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December 17, 2015 / subramanyam

This one keeps you on the Edge.


Amazon amazed me again.  I was searching for books on Indian politics and I received “The Edge of Desire” as a suggestion.  I have never heard about Tuhin A Sinha before  but then a female protagonist and a plot on Indian politics saw me buying the book in the next few minutes.

Here is the video trailer of the book

Here is the blurb of the book.

When journalist Shruti Ranjan, newly-wed wife of the Deputy Commissioner of Kishanganj in the lawless Bihar of the 1990s, is brutally raped by a ‘politically sheltered local goon’ all of her attempts at getting justice are crushed by a corrupt and complicit state government. That’s when the charismatic Sharad Malviya, a leading member of the Opposition party, offers her an unlikely solution: his party’s ticket to contest the Lok Sabha elections. 

Left with little to choose from, Shruti agrees, only to realize that being catapulted to an enviable position of power in an all-man’s world comes at a price. Caught between her mentor and her spouse – both upright but ultimately flawed men – and a host of envious others who continue to cast aspersions on her character, she struggles to address the larger problems of the country.

Taunted for being a ‘Draupadi’ she makes the curse her identity and resolutely fights her fate…

 What did I like in the book? 

The idea to begin with, I mean we do read about rape victims, but imagine someone taking the fight to the highest level.  Imagine a  woman who fights her way all the way till the highest echelons of power, inspiring isn’t it?  It was awesome to see a protagonist who was ready to fight it all.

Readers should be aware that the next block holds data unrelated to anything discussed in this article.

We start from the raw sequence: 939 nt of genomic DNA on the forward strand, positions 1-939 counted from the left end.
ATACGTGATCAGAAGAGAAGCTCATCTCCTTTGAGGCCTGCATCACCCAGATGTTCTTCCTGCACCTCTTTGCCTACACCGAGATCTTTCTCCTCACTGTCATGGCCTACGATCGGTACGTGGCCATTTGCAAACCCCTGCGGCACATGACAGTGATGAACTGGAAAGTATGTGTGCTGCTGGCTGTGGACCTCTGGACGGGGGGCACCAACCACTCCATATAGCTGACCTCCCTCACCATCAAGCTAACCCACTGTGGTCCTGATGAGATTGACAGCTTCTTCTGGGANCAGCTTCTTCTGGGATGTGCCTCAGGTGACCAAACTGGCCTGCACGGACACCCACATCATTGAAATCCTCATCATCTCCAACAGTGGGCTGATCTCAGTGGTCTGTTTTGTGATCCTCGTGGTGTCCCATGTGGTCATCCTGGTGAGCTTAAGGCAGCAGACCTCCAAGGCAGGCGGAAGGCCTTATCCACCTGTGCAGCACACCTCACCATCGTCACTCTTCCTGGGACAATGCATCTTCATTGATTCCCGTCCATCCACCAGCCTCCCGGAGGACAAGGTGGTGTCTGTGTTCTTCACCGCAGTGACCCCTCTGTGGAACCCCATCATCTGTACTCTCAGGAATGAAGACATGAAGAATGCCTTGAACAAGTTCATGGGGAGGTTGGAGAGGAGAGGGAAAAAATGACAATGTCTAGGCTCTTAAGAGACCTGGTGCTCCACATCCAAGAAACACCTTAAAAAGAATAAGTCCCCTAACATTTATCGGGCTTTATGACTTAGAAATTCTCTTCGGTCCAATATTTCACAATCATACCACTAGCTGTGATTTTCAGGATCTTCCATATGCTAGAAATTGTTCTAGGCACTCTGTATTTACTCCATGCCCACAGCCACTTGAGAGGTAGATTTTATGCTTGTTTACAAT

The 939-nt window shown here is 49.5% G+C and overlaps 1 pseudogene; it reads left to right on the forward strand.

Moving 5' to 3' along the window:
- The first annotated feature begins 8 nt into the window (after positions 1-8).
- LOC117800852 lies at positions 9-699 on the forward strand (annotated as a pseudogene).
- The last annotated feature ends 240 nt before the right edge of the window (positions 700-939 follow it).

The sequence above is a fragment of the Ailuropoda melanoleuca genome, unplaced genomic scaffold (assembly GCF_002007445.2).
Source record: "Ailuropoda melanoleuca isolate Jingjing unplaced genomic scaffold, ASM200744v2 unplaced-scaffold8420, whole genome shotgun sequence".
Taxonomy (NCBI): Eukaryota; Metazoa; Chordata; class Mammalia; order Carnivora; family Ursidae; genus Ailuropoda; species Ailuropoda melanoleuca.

The author touched various topics.  From Kashmir to Kerala, from edgeofdesireNaxalism to Private Armies of the land lords almost everything finds a mention in the book.  I liked that very much.  This speaks about the depth of the research that was done by the author.

While this indeed is a book with politics in the core, we also get to see the emotive side of the characters.  We know politicians as tough people who are immune to shocks, but then they too are human and they do have their personal lives. The clash between personal and professional lives of politicians was well depicted.

Last but not the least I loved Sharad Malviyas character.  India definitely needs leaders like him.  I liked his character even more than that of the protagonist.  His character was indeed an inspiring one.

What I did not like 

I felt that the editing was poor. I read the kindle version and I found that there were a number of typos.  This needs to be rectified in the next edition.

Sometimes one feels that the protagonist was always in two minds about the marriage.  That narrative could have been made a little better  as far as the story around the marriage was concerned.

Conclusion

You need not be a fan of politics to read this book. This is a nice work that will keep you glued to the book and will leave you with a little more knowledge about politics and issues that impact the nation.  Happy reading.

 

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